Larry Swearingen, 48, received a lethal injection at the state penitentiary in Huntsville for the December 1998 killing of 19-year-old Melissa Trotter. She was last seen leaving her community college in Conroe, and her body was found nearly a month later in a forest near Huntsville, about 70 miles (110 kilometers) north of Houston.
Swearingen, who had always maintained his innocence in Trotter’s death, was the 12th inmate put to death this year in the U.S. and the fourth in Texas, the nation’s busiest capital punishment state. Eleven more executions are scheduled in Texas this year.
“Lord, forgive them,” Swearingen said after the warden asked if he had a final statement. “They don’t know what they’re doing.”
Then as the lethal dose of pentobarbital began, he said he could “hear it” going into a vein in his arm, then that he could taste it.
“It’s actually burning in my right arm. I don’t feel anything in the left arm,” he said.
Almost immediately, he took a short breath, then started to snore quietly. He stopped moving.
He never opened his eyes and never looked at the witnesses who were there on his victim’s behalf, including her parents, who watched through a window just a few feet from him.
At 6:47 p.m. CDT — 12 minutes after the lethal dose started — Swearingen was pronounced dead.
“Today, justice was served for Melissa,” her family said in a statement provided to the Texas Department of Criminal Justice. “This process has been overwhelming. We want to praise God for getting us through this horrific ordeal. We feel we now can move forward and start the healing process.
“We want Melissa to be remembered as a happy, loving, kind spirit with a beautiful smile. We always knew justice would prevail for Melissa.”
Prosecutors said they stood behind the “mountain of evidence” used to convict Swearingen in 2000. They described him as a sociopath with a criminal history of violence against women and said he even tried to get a fellow death row inmate to take the blame for his crime.
Swearingen had long tried to cast doubt on the evidence used to convict him, particularly claims by prosecution experts that Trotter’s body had been in the woods for 25 days. His longtime appellate attorney, James Rytting, said at least five defense experts concluded her body was there for no more than 14 days, and because Swearingen had been arrested by then on outstanding traffic violations, he couldn’t have left her body there.
Swearingen, who was also represented by the Innocence Project, had previously received five stays of execution. He was put to death after the U.S. Supreme Court rejected his final appeal, which focused on allegations prosecutors used “false and misleading testimony” related to blood evidence and a piece of pantyhose used to strangle Trotter.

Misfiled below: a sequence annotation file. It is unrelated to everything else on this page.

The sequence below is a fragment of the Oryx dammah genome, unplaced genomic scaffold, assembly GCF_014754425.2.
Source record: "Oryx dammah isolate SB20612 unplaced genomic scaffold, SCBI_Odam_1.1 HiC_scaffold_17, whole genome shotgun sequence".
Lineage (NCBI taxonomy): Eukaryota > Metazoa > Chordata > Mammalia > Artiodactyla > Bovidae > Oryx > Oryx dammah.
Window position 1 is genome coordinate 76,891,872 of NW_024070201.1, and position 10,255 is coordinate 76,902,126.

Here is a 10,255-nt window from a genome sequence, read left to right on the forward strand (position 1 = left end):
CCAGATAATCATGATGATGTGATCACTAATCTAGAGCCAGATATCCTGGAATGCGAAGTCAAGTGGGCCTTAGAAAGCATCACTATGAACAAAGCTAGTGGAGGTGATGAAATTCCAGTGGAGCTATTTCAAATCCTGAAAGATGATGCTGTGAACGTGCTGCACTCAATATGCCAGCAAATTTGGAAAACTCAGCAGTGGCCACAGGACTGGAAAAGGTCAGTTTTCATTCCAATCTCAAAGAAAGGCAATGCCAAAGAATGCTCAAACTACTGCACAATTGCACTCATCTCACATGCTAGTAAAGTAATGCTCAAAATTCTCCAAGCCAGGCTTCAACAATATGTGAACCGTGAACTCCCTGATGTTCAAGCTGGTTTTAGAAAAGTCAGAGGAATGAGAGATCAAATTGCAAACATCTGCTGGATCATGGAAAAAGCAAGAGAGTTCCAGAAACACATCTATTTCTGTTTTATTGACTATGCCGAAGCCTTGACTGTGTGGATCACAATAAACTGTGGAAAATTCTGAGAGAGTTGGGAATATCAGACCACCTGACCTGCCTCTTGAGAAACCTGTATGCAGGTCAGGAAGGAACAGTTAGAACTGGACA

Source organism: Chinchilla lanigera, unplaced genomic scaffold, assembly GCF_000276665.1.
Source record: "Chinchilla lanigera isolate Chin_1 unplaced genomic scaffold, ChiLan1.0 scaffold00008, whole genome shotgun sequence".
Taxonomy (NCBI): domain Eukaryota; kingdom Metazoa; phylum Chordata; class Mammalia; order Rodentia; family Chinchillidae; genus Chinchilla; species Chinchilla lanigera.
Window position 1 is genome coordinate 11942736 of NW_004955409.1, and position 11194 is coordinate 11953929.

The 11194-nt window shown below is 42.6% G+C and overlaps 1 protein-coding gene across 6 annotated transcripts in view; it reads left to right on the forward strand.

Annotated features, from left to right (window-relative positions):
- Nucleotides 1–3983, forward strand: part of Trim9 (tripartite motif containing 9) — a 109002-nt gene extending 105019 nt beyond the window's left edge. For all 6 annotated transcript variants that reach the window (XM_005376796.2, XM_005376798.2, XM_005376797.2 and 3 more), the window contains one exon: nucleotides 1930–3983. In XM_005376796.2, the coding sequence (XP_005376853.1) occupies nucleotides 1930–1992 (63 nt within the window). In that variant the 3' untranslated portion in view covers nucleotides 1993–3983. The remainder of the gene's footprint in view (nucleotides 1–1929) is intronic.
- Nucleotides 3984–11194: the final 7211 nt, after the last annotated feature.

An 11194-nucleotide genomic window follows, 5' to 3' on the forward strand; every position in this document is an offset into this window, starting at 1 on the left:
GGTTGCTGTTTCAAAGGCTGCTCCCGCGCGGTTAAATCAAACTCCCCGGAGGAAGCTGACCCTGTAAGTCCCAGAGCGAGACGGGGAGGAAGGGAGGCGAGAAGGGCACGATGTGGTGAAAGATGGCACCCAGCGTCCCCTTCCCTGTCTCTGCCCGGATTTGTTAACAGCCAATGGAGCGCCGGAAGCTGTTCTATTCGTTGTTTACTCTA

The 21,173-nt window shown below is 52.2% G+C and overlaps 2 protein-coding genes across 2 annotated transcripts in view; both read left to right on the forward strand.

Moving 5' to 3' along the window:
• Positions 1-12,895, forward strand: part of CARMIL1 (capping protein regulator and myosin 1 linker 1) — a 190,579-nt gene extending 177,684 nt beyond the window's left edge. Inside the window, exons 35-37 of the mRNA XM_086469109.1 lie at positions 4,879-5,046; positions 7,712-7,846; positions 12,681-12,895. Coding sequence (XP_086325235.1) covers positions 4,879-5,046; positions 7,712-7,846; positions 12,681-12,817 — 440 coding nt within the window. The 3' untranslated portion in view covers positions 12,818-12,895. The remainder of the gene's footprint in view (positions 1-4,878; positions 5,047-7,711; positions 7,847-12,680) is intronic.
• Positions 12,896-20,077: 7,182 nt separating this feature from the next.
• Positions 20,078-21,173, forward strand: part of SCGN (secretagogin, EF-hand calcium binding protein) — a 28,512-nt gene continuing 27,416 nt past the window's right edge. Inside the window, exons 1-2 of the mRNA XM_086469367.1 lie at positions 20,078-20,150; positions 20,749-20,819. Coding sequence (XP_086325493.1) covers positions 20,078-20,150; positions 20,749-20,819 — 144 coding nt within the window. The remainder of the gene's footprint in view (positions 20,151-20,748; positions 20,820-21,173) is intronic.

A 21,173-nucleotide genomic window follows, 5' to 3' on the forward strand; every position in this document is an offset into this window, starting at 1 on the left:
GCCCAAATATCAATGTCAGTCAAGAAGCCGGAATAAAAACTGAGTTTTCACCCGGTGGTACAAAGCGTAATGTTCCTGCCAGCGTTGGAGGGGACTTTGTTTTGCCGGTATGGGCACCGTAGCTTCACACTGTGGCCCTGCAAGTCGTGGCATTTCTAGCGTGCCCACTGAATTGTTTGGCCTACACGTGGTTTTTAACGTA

Kelly Blackburn, the trial bureau chief for the Montgomery County District Attorney’s Office, which prosecuted Swearingen, said Swearingen’s efforts to discredit the evidence were unsuccessful because his experts’ opinions didn’t “hold water.”
“I have absolutely zero doubt that anybody but Larry Swearingen killed … Melissa Trotter,” he said.
Blackburn said Swearingen killed Trotter because he was angry that she had stood him up for a date. At the time of Trotter’s killing, Swearingen was under indictment for kidnapping a former fiancée.
During a 2011 interview, Swearingen told The Associated Press that he was tired of being “demonized” for a crime he didn’t commit.
“We’d all like to know who done it,” he said.
In addition to questioning the date of Trotter’s death, Rytting maintained a piece of pantyhose used to strangle Trotter was not a match to a piece found in Swearingen’s trailer. He also disputed prosecution experts’ claims dismissing blood found in Trotter’s fingernail shavings that was determined to not be Swearingen’s. He said that evidence supported the defense theory that someone else killed her.
In letters sent to Swearingen’s attorneys in July and August, the Texas Department of Public Safety said its technicians should not have been as definitive in their testimony about the blood found in the fingernails and the pantyhose match.
The 5th U.S. Circuit Court of Appeals last week turned down Swearingen’s challenge to the blood evidence and pantyhose match, citing the “mountain of evidence” that “seals Swearingen’s guilt for Trotter’s murder.” The appeals court disagreed with defense allegations that the testimony about the blood evidence and pantyhose match was false and misleading.
Blackburn said Swearingen tried to get people to lie to give himself an alibi. After his arrest, Swearingen got another inmate to write a letter Swearingen composed in Spanish that professed to be from the real killer and had it sent to his attorney. In 2017, Swearingen and another inmate, Anthony Shore, concocted a plan to get Shore to take responsibility for Trotter’s killing. Shore, who was on death row for another crime, was executed last year.
Rytting said Swearingen was guilty of doing “some very stupid things,” but prosecutors didn’t have proof he killed Trotter.
By JUAN A. LOZANO and MICHAEL GRACZYK
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